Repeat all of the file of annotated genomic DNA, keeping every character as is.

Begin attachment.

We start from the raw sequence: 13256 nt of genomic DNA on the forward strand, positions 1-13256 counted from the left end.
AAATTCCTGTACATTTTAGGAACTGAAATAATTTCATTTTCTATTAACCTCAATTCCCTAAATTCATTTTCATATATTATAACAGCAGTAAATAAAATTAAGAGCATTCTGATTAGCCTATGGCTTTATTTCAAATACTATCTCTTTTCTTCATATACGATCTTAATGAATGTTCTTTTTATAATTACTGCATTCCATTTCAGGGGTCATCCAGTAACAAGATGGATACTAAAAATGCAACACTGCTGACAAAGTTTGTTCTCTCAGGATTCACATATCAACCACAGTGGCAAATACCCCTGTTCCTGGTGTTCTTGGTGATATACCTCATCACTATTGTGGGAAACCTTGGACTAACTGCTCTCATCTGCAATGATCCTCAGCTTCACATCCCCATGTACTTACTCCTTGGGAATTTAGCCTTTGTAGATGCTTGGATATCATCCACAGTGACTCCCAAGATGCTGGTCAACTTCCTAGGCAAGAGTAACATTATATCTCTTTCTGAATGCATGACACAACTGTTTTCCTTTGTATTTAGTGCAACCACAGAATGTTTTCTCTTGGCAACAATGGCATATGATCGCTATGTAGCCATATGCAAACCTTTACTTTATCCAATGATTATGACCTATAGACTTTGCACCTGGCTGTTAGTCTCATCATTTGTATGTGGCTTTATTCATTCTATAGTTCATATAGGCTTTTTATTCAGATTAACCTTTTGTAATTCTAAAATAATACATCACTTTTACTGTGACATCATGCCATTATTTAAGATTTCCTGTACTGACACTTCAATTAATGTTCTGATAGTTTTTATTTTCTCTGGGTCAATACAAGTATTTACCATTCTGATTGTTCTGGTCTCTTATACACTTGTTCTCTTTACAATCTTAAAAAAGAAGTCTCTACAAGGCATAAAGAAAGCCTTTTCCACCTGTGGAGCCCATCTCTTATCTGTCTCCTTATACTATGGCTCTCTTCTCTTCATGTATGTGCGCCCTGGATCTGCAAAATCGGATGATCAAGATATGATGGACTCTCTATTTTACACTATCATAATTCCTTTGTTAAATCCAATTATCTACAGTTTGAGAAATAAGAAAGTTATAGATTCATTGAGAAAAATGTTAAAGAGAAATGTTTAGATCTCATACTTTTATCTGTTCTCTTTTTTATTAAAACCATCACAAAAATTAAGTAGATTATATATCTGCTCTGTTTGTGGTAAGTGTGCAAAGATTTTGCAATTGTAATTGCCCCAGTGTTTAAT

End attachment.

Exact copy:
We start from the raw sequence: 13256 nt of genomic DNA on the forward strand, positions 1-13256 counted from the left end.
AAATTCCTGTACATTTTAGGAACTGAAATAATTTCATTTTCTATTAACCTCAATTCCCTAAATTCATTTTCATATATTATAACAGCAGTAAATAAAATTAAGAGCATTCTGATTAGCCTATGGCTTTATTTCAAATACTATCTCTTTTCTTCATATACGATCTTAATGAATGTTCTTTTTATAATTACTGCATTCCATTTCAGGGGTCATCCAGTAACAAGATGGATACTAAAAATGCAACACTGCTGACAAAGTTTGTTCTCTCAGGATTCACATATCAACCACAGTGGCAAATACCCCTGTTCCTGGTGTTCTTGGTGATATACCTCATCACTATTGTGGGAAACCTTGGACTAACTGCTCTCATCTGCAATGATCCTCAGCTTCACATCCCCATGTACTTACTCCTTGGGAATTTAGCCTTTGTAGATGCTTGGATATCATCCACAGTGACTCCCAAGATGCTGGTCAACTTCCTAGGCAAGAGTAACATTATATCTCTTTCTGAATGCATGACACAACTGTTTTCCTTTGTATTTAGTGCAACCACAGAATGTTTTCTCTTGGCAACAATGGCATATGATCGCTATGTAGCCATATGCAAACCTTTACTTTATCCAATGATTATGACCTATAGACTTTGCACCTGGCTGTTAGTCTCATCATTTGTATGTGGCTTTATTCATTCTATAGTTCATATAGGCTTTTTATTCAGATTAACCTTTTGTAATTCTAAAATAATACATCACTTTTACTGTGACATCATGCCATTATTTAAGATTTCCTGTACTGACACTTCAATTAATGTTCTGATAGTTTTTATTTTCTCTGGGTCAATACAAGTATTTACCATTCTGATTGTTCTGGTCTCTTATACACTTGTTCTCTTTACAATCTTAAAAAAGAAGTCTCTACAAGGCATAAAGAAAGCCTTTTCCACCTGTGGAGCCCATCTCTTATCTGTCTCCTTATACTATGGCTCTCTTCTCTTCATGTATGTGCGCCCTGGATCTGCAAAATCGGATGATCAAGATATGATGGACTCTCTATTTTACACTATCATAATTCCTTTGTTAAATCCAATTATCTACAGTTTGAGAAATAAGAAAGTTATAGATTCATTGAGAAAAATGTTAAAGAGAAATGTTTAGATCTCATACTTTTATCTGTTCTCTTTTTTATTAAAACCATCACAAAAATTAAGTAGATTATATATCTGCTCTGTTTGTGGTAAGTGTGCAAAGATTTTGCAATTGTAATTGCCCCAGTGTTTAAT